Portraits of Shelter Dogs Resembling Your Favorite Authors and Poets

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Charles Bukowski

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Charles Dickens

Charles Pierre Baudelaire

Charles Pierre Baudelaire

When Italian photographer Dan Bannino adopted his dog Rothko from a shelter last March, he was overcome by tears, both for himself and for his new best friend. Rothko’s unconditional love serves as the motivation for Poetic Dogs, in which Bannino couples homeless shelter dogs with his favorite authors and poets. In the adoptable animals, the artist discovers the empathy of Shakespeare, the wit of Joyce, the fortitude of Hemingway, and the soulfulness of Dickinson.

Photographer Uses Human Flesh as an Artistic Medium

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For Rek, Netherlands-based photographer Juuke Schoorl tests the limits of human skin, stretching and manipulating the flesh of her subjects with inexpensive items like thread, cellulose tape, and other household materials.

Electric Photos of Nude Dancers Suspended in Air

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© Alyssa Katherine Faoro / Offset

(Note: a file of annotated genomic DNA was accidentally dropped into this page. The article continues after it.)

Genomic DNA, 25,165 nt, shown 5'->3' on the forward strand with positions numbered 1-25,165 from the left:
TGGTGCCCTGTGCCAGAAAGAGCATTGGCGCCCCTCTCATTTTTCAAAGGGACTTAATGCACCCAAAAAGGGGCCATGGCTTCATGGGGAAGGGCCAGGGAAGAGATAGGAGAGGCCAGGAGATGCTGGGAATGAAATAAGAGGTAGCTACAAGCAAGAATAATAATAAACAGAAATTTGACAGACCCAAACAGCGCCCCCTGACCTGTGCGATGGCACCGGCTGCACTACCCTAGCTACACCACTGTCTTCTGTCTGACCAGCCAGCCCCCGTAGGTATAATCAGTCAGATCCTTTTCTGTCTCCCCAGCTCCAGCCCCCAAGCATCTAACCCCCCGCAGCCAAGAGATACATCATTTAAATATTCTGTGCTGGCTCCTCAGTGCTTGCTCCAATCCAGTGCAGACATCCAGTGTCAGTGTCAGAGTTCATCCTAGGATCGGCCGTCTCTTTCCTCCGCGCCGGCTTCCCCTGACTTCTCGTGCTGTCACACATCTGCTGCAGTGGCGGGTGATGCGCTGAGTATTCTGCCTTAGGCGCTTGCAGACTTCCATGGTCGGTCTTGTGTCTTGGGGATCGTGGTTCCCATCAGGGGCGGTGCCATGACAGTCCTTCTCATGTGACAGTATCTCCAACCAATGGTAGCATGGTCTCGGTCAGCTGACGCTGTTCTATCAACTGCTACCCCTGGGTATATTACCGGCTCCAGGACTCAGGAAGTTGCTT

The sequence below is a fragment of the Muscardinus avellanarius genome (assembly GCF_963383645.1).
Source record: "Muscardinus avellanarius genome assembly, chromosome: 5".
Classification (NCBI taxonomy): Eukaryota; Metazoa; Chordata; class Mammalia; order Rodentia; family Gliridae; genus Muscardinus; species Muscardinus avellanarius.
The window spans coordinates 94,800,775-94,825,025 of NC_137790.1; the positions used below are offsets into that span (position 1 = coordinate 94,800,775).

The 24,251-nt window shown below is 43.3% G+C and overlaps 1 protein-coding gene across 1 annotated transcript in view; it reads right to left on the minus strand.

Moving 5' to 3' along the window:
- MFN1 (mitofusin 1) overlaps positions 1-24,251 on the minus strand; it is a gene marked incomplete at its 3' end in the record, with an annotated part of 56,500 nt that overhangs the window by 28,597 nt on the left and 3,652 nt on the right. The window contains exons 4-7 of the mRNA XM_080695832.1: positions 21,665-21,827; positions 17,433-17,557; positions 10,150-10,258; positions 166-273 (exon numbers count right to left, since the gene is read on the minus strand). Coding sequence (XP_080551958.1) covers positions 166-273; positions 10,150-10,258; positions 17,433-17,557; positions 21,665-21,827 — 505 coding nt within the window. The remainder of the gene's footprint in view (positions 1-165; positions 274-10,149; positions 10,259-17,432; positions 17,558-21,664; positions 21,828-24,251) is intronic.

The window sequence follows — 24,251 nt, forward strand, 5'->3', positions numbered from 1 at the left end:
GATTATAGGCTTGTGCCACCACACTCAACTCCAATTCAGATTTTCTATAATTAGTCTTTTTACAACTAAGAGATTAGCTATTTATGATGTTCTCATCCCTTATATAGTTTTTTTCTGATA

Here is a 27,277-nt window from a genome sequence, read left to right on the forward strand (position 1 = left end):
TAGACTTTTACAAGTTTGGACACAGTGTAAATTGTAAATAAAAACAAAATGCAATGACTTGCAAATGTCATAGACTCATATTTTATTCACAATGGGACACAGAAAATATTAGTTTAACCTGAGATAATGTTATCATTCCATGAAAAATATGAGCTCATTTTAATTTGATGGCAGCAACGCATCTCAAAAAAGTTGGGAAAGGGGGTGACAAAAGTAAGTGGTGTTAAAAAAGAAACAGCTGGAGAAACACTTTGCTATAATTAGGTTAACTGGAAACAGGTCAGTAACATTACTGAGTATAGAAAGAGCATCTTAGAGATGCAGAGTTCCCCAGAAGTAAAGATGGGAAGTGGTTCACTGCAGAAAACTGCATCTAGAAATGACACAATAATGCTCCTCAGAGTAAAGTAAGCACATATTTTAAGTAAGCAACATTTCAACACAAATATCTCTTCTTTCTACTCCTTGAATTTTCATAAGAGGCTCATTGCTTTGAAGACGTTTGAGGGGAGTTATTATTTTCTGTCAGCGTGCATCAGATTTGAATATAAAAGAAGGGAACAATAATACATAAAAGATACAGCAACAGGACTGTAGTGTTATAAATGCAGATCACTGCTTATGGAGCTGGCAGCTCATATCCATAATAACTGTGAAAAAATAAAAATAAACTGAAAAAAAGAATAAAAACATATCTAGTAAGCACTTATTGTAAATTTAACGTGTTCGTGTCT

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© Alyssa Katherine Faoro / Offset

For her vibrant series of nude portraits, Windsor, Canada-based photographer Alyssa Katherine Faoro sets dancers against luminous colored backdrops, imbuing the human body with a sense of mystery, grace, and spontaneity.

We Interviewed Photojournalist Patrick Brown on Burnout, the Illegal Wildlife Trade, Photo Book Publishing, Crowdfunding and Instagram

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A large bull elephant sits with its legs chained in Chitwan National Park. This 50-year-old beast was restrained because he had killed five mahouts (handlers) during his lifetime. Nepal, 2003

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A long-tailed macaque kept in a small cage while on sale at a local market in Medan. Northern Sumatra, 2003.